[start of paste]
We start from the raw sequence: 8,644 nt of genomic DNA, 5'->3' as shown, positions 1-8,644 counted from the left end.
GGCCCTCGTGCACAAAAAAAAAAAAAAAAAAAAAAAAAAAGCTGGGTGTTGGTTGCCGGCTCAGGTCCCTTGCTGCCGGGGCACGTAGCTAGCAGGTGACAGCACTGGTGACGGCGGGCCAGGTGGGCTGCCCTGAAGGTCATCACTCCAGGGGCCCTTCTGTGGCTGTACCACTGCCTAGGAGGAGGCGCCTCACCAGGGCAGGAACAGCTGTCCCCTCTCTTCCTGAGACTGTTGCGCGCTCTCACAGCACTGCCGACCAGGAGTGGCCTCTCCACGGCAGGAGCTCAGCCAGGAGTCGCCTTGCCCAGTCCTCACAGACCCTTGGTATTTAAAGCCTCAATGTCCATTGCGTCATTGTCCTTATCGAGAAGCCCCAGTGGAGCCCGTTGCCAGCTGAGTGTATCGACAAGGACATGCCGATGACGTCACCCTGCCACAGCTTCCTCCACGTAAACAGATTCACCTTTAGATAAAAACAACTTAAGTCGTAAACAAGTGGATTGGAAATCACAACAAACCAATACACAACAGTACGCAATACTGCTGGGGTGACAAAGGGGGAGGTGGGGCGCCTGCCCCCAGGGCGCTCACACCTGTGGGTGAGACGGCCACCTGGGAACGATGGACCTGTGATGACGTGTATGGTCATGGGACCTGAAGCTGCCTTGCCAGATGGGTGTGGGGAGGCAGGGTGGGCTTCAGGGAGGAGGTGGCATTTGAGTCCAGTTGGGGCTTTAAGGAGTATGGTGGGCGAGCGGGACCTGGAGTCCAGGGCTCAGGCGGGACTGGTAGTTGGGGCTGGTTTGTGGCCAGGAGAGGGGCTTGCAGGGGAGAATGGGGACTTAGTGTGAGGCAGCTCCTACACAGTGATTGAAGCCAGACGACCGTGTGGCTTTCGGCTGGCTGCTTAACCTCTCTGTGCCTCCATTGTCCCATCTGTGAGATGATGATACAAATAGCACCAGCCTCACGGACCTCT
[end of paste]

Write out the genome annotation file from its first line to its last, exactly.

We start from the raw sequence: 8,644 nt of genomic DNA, 5'->3' as shown, positions 1-8,644 counted from the left end.
GGCCCTCGTGCACAAAAAAAAAAAAAAAAAAAAAAAAAAAGCTGGGTGTTGGTTGCCGGCTCAGGTCCCTTGCTGCCGGGGCACGTAGCTAGCAGGTGACAGCACTGGTGACGGCGGGCCAGGTGGGCTGCCCTGAAGGTCATCACTCCAGGGGCCCTTCTGTGGCTGTACCACTGCCTAGGAGGAGGCGCCTCACCAGGGCAGGAACAGCTGTCCCCTCTCTTCCTGAGACTGTTGCGCGCTCTCACAGCACTGCCGACCAGGAGTGGCCTCTCCACGGCAGGAGCTCAGCCAGGAGTCGCCTTGCCCAGTCCTCACAGACCCTTGGTATTTAAAGCCTCAATGTCCATTGCGTCATTGTCCTTATCGAGAAGCCCCAGTGGAGCCCGTTGCCAGCTGAGTGTATCGACAAGGACATGCCGATGACGTCACCCTGCCACAGCTTCCTCCACGTAAACAGATTCACCTTTAGATAAAAACAACTTAAGTCGTAAACAAGTGGATTGGAAATCACAACAAACCAATACACAACAGTACGCAATACTGCTGGGGTGACAAAGGGGGAGGTGGGGCGCCTGCCCCCAGGGCGCTCACACCTGTGGGTGAGACGGCCACCTGGGAACGATGGACCTGTGATGACGTGTATGGTCATGGGACCTGAAGCTGCCTTGCCAGATGGGTGTGGGGAGGCAGGGTGGGCTTCAGGGAGGAGGTGGCATTTGAGTCCAGTTGGGGCTTTAAGGAGTATGGTGGGCGAGCGGGACCTGGAGTCCAGGGCTCAGGCGGGACTGGTAGTTGGGGCTGGTTTGTGGCCAGGAGAGGGGCTTGCAGGGGAGAATGGGGACTTAGTGTGAGGCAGCTCCTACACAGTGATTGAAGCCAGACGACCGTGTGGCTTTCGGCTGGCTGCTTAACCTCTCTGTGCCTCCATTGTCCCATCTGTGAGATGATGATACAAATAGCACCAGCCTCACGGACCTCT